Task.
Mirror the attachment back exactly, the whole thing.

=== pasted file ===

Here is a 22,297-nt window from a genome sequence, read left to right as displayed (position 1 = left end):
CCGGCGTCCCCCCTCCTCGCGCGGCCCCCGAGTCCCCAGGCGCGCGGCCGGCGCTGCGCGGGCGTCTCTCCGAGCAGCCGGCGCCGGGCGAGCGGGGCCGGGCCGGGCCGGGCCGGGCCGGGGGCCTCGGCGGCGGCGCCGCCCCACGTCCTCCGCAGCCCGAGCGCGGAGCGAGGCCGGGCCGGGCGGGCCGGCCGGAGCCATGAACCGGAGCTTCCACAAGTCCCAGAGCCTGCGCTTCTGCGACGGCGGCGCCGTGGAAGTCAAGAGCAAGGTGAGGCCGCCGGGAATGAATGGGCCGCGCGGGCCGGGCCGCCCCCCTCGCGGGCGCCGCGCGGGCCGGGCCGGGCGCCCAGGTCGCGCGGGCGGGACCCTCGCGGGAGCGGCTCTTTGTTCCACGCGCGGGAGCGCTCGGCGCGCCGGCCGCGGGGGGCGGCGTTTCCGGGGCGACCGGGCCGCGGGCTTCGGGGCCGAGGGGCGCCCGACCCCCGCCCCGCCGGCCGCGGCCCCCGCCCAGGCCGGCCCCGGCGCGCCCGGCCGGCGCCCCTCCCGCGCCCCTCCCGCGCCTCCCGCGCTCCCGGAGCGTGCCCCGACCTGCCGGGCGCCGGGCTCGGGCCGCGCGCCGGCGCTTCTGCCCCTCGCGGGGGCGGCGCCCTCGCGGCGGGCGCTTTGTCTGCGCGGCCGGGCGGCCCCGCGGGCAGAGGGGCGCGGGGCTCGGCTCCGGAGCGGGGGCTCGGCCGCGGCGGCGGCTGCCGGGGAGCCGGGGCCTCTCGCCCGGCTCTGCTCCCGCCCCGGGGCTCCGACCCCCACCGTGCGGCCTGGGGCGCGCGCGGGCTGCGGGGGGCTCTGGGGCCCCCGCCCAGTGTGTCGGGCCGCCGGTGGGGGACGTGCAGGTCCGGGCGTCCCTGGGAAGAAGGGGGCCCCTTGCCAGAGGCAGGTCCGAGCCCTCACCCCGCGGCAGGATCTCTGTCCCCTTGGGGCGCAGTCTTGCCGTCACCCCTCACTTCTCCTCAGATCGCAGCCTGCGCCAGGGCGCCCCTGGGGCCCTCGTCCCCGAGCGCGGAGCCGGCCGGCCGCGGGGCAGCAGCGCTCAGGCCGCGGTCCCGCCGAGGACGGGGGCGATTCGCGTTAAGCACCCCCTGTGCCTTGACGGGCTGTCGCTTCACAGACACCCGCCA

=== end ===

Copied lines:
Here is a 22,297-nt window from a genome sequence, read left to right as displayed (position 1 = left end):
CCGGCGTCCCCCCTCCTCGCGCGGCCCCCGAGTCCCCAGGCGCGCGGCCGGCGCTGCGCGGGCGTCTCTCCGAGCAGCCGGCGCCGGGCGAGCGGGGCCGGGCCGGGCCGGGCCGGGCCGGGGGCCTCGGCGGCGGCGCCGCCCCACGTCCTCCGCAGCCCGAGCGCGGAGCGAGGCCGGGCCGGGCGGGCCGGCCGGAGCCATGAACCGGAGCTTCCACAAGTCCCAGAGCCTGCGCTTCTGCGACGGCGGCGCCGTGGAAGTCAAGAGCAAGGTGAGGCCGCCGGGAATGAATGGGCCGCGCGGGCCGGGCCGCCCCCCTCGCGGGCGCCGCGCGGGCCGGGCCGGGCGCCCAGGTCGCGCGGGCGGGACCCTCGCGGGAGCGGCTCTTTGTTCCACGCGCGGGAGCGCTCGGCGCGCCGGCCGCGGGGGGCGGCGTTTCCGGGGCGACCGGGCCGCGGGCTTCGGGGCCGAGGGGCGCCCGACCCCCGCCCCGCCGGCCGCGGCCCCCGCCCAGGCCGGCCCCGGCGCGCCCGGCCGGCGCCCCTCCCGCGCCCCTCCCGCGCCTCCCGCGCTCCCGGAGCGTGCCCCGACCTGCCGGGCGCCGGGCTCGGGCCGCGCGCCGGCGCTTCTGCCCCTCGCGGGGGCGGCGCCCTCGCGGCGGGCGCTTTGTCTGCGCGGCCGGGCGGCCCCGCGGGCAGAGGGGCGCGGGGCTCGGCTCCGGAGCGGGGGCTCGGCCGCGGCGGCGGCTGCCGGGGAGCCGGGGCCTCTCGCCCGGCTCTGCTCCCGCCCCGGGGCTCCGACCCCCACCGTGCGGCCTGGGGCGCGCGCGGGCTGCGGGGGGCTCTGGGGCCCCCGCCCAGTGTGTCGGGCCGCCGGTGGGGGACGTGCAGGTCCGGGCGTCCCTGGGAAGAAGGGGGCCCCTTGCCAGAGGCAGGTCCGAGCCCTCACCCCGCGGCAGGATCTCTGTCCCCTTGGGGCGCAGTCTTGCCGTCACCCCTCACTTCTCCTCAGATCGCAGCCTGCGCCAGGGCGCCCCTGGGGCCCTCGTCCCCGAGCGCGGAGCCGGCCGGCCGCGGGGCAGCAGCGCTCAGGCCGCGGTCCCGCCGAGGACGGGGGCGATTCGCGTTAAGCACCCCCTGTGCCTTGACGGGCTGTCGCTTCACAGACACCCGCCA